Country Joe and the Fish performed "Not So Sweet Martha Lorraine".  A viewer today, who did not live through the era, would think the performance quaint.  But I could not stop thinking of how I loved "I-Feel-Like-I’m Fixin’-To-Die", not only the track, but the whole album, with its stereo effects.  I knew the bass player was Bruce Barthol, and the drummer was Chicken Hirsh.  Older now, I can see "Chicken" was just a stage name, but that name, I pondered for YEARS how they came up with it.  And where are they today?  I know the lead guitarist, Barry Melton, is a public defender.  As for Country Joe himself..?  He had too much success to go straight, but not enough to live forever on the proceeds.

Jefferson Airplane followed up with "Somebody To Love".  In every song there’s a memory, and this one was the party at Diane Melish’s house, hearing the tune on the AM radio on the way home from a place I never went again.  I’d been invited, I felt included, I didn’t ever feel so included again.  But this was freshman year of high school, before all the cliques had solidified.

Buffalo Springfield, with David Crosby on guitar and Neil Young absent, played "For What It’s Worth".  Al Kooper led a big band through "I Can’t Keep From Cryin’ Sometimes".  And Paul Butterfield wailed on his harmonica.

But what moved me most was Laura Nyro singing "Poverty Train".

Up close and personal, she was not pretty.  But she was POSSESSED!  That’s what we’re looking for today, acts that transcend their surroundings, who aren’t in it only for the adulation, who need to perform, who don’t view the audience as part of their posse at an endless party.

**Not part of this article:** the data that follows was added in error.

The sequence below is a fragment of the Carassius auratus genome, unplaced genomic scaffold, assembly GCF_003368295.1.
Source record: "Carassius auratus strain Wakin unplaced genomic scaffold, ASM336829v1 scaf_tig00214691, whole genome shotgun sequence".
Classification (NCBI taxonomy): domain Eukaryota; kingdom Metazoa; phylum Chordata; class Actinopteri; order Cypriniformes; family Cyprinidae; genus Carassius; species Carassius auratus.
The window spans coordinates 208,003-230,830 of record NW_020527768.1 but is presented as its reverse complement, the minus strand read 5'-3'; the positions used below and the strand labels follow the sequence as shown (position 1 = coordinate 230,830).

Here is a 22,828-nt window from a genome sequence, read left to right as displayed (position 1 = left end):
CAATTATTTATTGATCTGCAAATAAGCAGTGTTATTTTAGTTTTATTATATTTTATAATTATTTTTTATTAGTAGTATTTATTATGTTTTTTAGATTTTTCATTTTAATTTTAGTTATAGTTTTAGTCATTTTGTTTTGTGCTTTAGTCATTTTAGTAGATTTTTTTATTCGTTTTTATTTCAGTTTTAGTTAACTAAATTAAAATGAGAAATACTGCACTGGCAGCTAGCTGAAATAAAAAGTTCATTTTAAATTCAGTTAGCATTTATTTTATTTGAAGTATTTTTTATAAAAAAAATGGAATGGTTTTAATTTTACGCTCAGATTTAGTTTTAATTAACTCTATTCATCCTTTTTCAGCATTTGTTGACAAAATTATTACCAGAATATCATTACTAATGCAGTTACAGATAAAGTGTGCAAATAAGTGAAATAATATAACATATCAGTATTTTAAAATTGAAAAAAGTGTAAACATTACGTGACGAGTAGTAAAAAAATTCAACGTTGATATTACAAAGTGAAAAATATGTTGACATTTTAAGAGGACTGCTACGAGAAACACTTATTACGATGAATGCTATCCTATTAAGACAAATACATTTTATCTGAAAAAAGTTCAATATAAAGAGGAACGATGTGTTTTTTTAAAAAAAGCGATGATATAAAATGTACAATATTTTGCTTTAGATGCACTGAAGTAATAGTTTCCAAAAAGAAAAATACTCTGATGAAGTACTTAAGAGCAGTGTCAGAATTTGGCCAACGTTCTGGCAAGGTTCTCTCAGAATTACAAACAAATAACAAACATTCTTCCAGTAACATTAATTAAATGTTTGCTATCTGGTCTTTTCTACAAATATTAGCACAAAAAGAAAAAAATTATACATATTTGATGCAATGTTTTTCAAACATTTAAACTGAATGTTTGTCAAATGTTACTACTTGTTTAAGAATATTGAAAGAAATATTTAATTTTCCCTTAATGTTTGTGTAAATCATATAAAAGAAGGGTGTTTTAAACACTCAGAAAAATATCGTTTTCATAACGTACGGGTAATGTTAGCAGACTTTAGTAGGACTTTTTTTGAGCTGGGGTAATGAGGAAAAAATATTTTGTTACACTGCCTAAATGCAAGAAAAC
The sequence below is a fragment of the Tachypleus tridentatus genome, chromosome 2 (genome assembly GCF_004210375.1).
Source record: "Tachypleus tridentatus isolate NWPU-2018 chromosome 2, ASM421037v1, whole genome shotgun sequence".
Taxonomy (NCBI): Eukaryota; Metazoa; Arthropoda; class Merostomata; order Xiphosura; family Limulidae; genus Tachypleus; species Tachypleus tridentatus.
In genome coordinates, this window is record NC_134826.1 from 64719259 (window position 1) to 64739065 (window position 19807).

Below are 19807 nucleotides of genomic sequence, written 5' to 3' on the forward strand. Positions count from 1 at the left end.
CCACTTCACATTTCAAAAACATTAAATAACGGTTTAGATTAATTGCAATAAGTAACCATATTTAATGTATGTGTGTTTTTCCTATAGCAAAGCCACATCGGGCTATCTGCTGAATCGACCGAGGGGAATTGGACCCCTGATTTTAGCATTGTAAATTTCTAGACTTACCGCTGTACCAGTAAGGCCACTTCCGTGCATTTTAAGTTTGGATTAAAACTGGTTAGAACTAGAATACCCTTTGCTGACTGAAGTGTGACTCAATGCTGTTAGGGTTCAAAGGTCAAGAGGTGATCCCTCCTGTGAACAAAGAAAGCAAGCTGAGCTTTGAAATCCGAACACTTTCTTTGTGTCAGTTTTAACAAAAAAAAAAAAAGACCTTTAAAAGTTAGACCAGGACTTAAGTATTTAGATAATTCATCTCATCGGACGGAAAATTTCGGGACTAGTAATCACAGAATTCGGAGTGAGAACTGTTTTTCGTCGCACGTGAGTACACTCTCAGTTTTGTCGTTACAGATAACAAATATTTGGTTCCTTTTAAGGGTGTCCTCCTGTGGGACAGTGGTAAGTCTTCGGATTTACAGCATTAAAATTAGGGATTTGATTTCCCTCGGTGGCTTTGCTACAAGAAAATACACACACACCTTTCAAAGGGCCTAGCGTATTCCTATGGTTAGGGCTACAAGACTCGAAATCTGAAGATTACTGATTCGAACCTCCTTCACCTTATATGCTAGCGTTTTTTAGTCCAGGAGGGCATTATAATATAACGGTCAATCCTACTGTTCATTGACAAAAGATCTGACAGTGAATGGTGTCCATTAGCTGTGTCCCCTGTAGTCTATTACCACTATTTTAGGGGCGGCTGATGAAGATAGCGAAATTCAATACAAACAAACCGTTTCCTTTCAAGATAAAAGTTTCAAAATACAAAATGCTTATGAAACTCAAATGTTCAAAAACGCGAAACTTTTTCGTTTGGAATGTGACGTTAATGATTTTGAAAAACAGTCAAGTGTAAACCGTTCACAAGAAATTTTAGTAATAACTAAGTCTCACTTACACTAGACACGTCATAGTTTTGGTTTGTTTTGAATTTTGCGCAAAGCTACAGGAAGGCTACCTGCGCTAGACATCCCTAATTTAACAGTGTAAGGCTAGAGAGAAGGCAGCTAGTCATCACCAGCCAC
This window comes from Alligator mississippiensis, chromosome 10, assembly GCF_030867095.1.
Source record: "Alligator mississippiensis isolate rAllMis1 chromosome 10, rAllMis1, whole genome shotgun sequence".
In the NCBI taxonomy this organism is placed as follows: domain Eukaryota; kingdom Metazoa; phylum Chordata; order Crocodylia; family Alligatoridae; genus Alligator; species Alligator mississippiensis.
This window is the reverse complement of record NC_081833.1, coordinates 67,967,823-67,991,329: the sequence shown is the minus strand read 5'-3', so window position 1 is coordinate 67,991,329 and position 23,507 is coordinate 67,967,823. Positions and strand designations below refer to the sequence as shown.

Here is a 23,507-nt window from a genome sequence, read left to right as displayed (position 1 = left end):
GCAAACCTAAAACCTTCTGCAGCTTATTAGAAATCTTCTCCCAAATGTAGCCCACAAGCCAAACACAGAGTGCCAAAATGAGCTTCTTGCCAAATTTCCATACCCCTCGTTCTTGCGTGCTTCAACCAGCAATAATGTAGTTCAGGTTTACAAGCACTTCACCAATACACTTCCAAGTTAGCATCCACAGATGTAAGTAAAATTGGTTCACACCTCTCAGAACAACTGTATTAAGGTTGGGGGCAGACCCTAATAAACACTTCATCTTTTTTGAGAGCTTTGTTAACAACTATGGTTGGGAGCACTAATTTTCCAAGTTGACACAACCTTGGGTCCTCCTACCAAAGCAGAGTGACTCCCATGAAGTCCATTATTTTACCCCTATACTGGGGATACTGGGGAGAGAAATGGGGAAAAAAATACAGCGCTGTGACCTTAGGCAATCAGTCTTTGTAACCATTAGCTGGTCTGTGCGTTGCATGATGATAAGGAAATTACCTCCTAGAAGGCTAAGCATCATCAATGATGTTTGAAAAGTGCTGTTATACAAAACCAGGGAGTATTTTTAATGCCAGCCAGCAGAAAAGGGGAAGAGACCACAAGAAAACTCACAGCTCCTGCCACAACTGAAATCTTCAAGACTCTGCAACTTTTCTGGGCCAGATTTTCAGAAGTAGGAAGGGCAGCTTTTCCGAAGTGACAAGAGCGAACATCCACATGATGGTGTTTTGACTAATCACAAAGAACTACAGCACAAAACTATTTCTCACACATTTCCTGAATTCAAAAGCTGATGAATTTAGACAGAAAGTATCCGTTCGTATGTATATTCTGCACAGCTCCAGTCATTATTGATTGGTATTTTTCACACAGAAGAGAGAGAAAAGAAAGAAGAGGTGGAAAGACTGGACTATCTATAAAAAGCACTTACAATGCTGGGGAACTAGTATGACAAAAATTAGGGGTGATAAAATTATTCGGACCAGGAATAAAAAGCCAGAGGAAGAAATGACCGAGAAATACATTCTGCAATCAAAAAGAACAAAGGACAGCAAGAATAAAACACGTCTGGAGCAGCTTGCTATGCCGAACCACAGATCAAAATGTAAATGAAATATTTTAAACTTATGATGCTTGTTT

And although the Beatles were obviously loaded, most of the acts on this bill were not rich.  It was like they were all at summer camp, on vacation from the real world, enjoying a respite wherein they could play and be their best selves, where the drudgery of everyday life was put on hold, for just a little while.

We did not know it would go on forever.  They certainly didn’t.  Monterey Pop had seats, there was no overflow of campers trying to get in free.  With the straight media out of the loop, we just didn’t know how big the scene truly was.

And we’re watching the DVD, and we’re all commenting about the band members.  We know their identities, their back stories, what gear they played.  Because this was our religion, this music.

I wondered whether you had to be there, whether you had to live through that era to get it, whether we were no different from our parents watching videos of Frank Sinatra.  But I don’t think so.  Because in the late sixties, music ruled the world.  It was more than the sounds, it was a state of mind, a culture.  You were either enraptured, or you were completely ignorant.

If only all those teens glued to their computer monitors were creating great art instead of IM’ing.  If only there were creations larger than the technology.  Yes, the Net is exciting, it’s fun to get e-mail on your BlackBerry, to be connected all the time.  But once upon a time gods ruled the earth.  We looked up to them.  We took their offerings as our Bible in an era when God was dead.  To go back to these performances, our Dead Sea Scrolls, is to be enlightened, to know both the joy of music and how it truly can change society.

The Complete Moterrey Pop Festival – D.A. Pennebaker